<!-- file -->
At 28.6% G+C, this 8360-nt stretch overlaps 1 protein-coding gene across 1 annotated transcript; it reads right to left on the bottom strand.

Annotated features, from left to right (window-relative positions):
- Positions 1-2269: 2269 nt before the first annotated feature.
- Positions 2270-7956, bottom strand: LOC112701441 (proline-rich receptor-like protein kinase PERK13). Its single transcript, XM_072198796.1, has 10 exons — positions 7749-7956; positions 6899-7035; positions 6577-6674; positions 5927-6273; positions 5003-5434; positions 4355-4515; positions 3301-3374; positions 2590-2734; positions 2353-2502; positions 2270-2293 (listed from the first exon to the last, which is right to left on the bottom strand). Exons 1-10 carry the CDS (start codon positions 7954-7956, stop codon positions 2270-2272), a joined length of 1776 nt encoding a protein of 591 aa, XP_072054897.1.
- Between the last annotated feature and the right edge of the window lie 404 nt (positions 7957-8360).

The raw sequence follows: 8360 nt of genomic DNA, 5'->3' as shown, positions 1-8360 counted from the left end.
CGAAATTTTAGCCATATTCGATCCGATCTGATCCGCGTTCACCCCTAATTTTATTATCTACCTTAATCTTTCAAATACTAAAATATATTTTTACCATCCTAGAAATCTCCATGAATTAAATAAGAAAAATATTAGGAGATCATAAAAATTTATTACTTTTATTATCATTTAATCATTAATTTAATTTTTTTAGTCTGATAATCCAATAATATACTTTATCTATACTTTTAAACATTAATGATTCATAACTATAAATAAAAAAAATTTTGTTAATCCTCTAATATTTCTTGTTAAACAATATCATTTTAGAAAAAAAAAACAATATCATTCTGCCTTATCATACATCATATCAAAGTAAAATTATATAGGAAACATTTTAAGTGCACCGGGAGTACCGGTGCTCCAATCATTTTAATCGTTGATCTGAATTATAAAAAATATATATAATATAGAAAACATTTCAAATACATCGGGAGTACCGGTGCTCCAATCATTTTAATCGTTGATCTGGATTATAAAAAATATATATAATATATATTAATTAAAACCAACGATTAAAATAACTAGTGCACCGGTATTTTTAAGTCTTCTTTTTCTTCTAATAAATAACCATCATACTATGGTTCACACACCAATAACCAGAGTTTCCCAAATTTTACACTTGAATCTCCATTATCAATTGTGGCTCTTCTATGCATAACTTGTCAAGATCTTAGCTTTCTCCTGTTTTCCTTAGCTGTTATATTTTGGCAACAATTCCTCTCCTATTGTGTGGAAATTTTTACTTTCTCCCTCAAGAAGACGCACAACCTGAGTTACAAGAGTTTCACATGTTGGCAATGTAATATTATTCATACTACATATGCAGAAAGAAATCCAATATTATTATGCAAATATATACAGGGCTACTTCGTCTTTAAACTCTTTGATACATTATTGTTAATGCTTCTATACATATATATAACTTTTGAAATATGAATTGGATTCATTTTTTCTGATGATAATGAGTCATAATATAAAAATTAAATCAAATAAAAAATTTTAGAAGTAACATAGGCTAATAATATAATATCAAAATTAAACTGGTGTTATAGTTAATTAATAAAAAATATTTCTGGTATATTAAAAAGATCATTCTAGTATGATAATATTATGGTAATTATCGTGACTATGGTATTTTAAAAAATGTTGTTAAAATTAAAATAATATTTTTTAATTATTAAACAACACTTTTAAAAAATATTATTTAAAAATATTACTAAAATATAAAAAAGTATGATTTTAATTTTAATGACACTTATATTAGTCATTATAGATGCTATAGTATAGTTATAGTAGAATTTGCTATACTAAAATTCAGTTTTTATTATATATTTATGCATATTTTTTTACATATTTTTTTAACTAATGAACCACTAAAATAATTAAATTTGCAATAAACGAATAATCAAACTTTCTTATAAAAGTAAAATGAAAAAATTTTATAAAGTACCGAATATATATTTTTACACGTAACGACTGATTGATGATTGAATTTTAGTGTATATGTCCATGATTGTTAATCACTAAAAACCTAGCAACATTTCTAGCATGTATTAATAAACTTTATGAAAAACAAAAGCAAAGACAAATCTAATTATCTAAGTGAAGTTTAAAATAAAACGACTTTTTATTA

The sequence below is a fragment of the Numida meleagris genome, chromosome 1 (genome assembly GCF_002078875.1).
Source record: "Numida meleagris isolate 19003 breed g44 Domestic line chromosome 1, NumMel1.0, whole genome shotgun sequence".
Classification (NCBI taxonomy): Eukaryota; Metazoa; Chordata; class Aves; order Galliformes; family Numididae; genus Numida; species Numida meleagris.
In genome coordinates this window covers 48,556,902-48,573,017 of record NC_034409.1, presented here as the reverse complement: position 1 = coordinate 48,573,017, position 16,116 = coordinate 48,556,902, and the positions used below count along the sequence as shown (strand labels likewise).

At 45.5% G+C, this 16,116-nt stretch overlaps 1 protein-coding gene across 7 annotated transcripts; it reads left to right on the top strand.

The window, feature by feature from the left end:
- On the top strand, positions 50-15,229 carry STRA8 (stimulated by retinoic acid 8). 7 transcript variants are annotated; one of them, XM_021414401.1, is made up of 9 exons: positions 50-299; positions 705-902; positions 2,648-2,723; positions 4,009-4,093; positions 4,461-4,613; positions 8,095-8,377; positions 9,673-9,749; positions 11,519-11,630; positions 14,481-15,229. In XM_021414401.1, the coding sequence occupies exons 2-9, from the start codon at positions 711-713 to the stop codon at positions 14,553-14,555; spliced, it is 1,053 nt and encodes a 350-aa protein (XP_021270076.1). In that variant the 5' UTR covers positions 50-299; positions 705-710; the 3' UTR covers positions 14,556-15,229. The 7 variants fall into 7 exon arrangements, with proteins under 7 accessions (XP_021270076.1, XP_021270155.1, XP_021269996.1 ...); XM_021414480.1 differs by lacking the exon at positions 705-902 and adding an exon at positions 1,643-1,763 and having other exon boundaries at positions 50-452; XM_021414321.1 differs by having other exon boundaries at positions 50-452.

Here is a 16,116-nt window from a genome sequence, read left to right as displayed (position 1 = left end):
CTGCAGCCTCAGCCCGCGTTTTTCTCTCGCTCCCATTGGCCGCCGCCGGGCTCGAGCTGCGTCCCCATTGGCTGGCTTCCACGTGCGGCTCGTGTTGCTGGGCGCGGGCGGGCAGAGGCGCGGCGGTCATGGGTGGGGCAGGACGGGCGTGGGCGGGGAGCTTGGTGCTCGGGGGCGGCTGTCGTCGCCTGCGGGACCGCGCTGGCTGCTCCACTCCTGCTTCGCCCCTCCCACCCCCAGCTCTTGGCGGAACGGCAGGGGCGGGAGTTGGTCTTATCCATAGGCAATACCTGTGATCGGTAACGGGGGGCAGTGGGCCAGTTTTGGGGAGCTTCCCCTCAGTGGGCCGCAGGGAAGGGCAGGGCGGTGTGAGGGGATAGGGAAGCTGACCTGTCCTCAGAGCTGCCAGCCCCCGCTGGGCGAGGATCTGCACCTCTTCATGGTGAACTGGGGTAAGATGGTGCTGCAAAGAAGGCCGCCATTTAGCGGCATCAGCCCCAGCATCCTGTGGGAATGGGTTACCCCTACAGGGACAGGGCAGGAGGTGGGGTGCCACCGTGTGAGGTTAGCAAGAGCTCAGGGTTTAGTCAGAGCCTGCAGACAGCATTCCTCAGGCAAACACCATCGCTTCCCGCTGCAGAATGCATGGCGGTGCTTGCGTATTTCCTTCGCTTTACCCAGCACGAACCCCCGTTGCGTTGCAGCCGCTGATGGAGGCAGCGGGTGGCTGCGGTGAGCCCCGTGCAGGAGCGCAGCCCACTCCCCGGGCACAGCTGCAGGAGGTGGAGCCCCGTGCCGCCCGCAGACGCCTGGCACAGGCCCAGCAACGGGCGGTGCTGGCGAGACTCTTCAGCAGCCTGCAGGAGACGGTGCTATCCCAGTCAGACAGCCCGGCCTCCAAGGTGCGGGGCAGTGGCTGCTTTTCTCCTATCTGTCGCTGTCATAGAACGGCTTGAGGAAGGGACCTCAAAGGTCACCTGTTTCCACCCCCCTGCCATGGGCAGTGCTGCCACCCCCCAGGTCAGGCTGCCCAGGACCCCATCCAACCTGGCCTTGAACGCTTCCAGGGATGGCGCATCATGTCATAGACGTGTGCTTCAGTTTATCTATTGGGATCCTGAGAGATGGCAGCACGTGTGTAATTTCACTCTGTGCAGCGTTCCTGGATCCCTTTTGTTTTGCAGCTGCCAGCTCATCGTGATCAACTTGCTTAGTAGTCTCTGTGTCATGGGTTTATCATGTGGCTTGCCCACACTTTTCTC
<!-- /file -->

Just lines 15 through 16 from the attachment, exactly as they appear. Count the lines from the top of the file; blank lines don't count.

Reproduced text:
Here is a 16,116-nt window from a genome sequence, read left to right as displayed (position 1 = left end):
CTGCAGCCTCAGCCCGCGTTTTTCTCTCGCTCCCATTGGCCGCCGCCGGGCTCGAGCTGCGTCCCCATTGGCTGGCTTCCACGTGCGGCTCGTGTTGCTGGGCGCGGGCGGGCAGAGGCGCGGCGGTCATGGGTGGGGCAGGACGGGCGTGGGCGGGGAGCTTGGTGCTCGGGGGCGGCTGTCGTCGCCTGCGGGACCGCGCTGGCTGCTCCACTCCTGCTTCGCCCCTCCCACCCCCAGCTCTTGGCGGAACGGCAGGGGCGGGAGTTGGTCTTATCCATAGGCAATACCTGTGATCGGTAACGGGGGGCAGTGGGCCAGTTTTGGGGAGCTTCCCCTCAGTGGGCCGCAGGGAAGGGCAGGGCGGTGTGAGGGGATAGGGAAGCTGACCTGTCCTCAGAGCTGCCAGCCCCCGCTGGGCGAGGATCTGCACCTCTTCATGGTGAACTGGGGTAAGATGGTGCTGCAAAGAAGGCCGCCATTTAGCGGCATCAGCCCCAGCATCCTGTGGGAATGGGTTACCCCTACAGGGACAGGGCAGGAGGTGGGGTGCCACCGTGTGAGGTTAGCAAGAGCTCAGGGTTTAGTCAGAGCCTGCAGACAGCATTCCTCAGGCAAACACCATCGCTTCCCGCTGCAGAATGCATGGCGGTGCTTGCGTATTTCCTTCGCTTTACCCAGCACGAACCCCCGTTGCGTTGCAGCCGCTGATGGAGGCAGCGGGTGGCTGCGGTGAGCCCCGTGCAGGAGCGCAGCCCACTCCCCGGGCACAGCTGCAGGAGGTGGAGCCCCGTGCCGCCCGCAGACGCCTGGCACAGGCCCAGCAACGGGCGGTGCTGGCGAGACTCTTCAGCAGCCTGCAGGAGACGGTGCTATCCCAGTCAGACAGCCCGGCCTCCAAGGTGCGGGGCAGTGGCTGCTTTTCTCCTATCTGTCGCTGTCATAGAACGGCTTGAGGAAGGGACCTCAAAGGTCACCTGTTTCCACCCCCCTGCCATGGGCAGTGCTGCCACCCCCCAGGTCAGGCTGCCCAGGACCCCATCCAACCTGGCCTTGAACGCTTCCAGGGATGGCGCATCATGTCATAGACGTGTGCTTCAGTTTATCTATTGGGATCCTGAGAGATGGCAGCACGTGTGTAATTTCACTCTGTGCAGCGTTCCTGGATCCCTTTTGTTTTGCAGCTGCCAGCTCATCGTGATCAACTTGCTTAGTAGTCTCTGTGTCATGGGTTTATCATGTGGCTTGCCCACACTTTTCTC